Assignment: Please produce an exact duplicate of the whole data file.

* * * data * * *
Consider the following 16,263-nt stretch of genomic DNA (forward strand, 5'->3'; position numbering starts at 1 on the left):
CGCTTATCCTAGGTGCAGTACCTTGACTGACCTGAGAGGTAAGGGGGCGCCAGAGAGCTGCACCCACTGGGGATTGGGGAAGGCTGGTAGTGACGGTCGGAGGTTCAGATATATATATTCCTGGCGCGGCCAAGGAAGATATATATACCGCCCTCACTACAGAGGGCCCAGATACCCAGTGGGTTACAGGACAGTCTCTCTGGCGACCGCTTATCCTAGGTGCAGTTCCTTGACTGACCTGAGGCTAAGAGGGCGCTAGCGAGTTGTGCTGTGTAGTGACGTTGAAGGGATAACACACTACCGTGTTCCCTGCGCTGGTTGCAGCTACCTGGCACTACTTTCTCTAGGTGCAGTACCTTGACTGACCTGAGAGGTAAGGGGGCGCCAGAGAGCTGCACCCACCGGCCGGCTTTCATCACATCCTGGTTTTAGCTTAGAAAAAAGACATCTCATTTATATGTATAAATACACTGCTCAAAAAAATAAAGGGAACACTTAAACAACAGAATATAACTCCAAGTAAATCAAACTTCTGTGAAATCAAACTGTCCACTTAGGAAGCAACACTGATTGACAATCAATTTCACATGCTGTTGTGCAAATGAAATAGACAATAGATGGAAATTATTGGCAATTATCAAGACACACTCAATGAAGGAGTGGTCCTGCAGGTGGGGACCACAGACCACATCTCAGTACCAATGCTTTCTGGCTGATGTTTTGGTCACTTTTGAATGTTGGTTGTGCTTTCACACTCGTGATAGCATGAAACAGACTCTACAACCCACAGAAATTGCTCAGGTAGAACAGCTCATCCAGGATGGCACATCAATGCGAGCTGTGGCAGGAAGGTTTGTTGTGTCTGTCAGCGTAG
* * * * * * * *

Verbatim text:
Consider the following 16,263-nt stretch of genomic DNA (forward strand, 5'->3'; position numbering starts at 1 on the left):
CGCTTATCCTAGGTGCAGTACCTTGACTGACCTGAGAGGTAAGGGGGCGCCAGAGAGCTGCACCCACTGGGGATTGGGGAAGGCTGGTAGTGACGGTCGGAGGTTCAGATATATATATTCCTGGCGCGGCCAAGGAAGATATATATACCGCCCTCACTACAGAGGGCCCAGATACCCAGTGGGTTACAGGACAGTCTCTCTGGCGACCGCTTATCCTAGGTGCAGTTCCTTGACTGACCTGAGGCTAAGAGGGCGCTAGCGAGTTGTGCTGTGTAGTGACGTTGAAGGGATAACACACTACCGTGTTCCCTGCGCTGGTTGCAGCTACCTGGCACTACTTTCTCTAGGTGCAGTACCTTGACTGACCTGAGAGGTAAGGGGGCGCCAGAGAGCTGCACCCACCGGCCGGCTTTCATCACATCCTGGTTTTAGCTTAGAAAAAAGACATCTCATTTATATGTATAAATACACTGCTCAAAAAAATAAAGGGAACACTTAAACAACAGAATATAACTCCAAGTAAATCAAACTTCTGTGAAATCAAACTGTCCACTTAGGAAGCAACACTGATTGACAATCAATTTCACATGCTGTTGTGCAAATGAAATAGACAATAGATGGAAATTATTGGCAATTATCAAGACACACTCAATGAAGGAGTGGTCCTGCAGGTGGGGACCACAGACCACATCTCAGTACCAATGCTTTCTGGCTGATGTTTTGGTCACTTTTGAATGTTGGTTGTGCTTTCACACTCGTGATAGCATGAAACAGACTCTACAACCCACAGAAATTGCTCAGGTAGAACAGCTCATCCAGGATGGCACATCAATGCGAGCTGTGGCAGGAAGGTTTGTTGTGTCTGTCAGCGTAG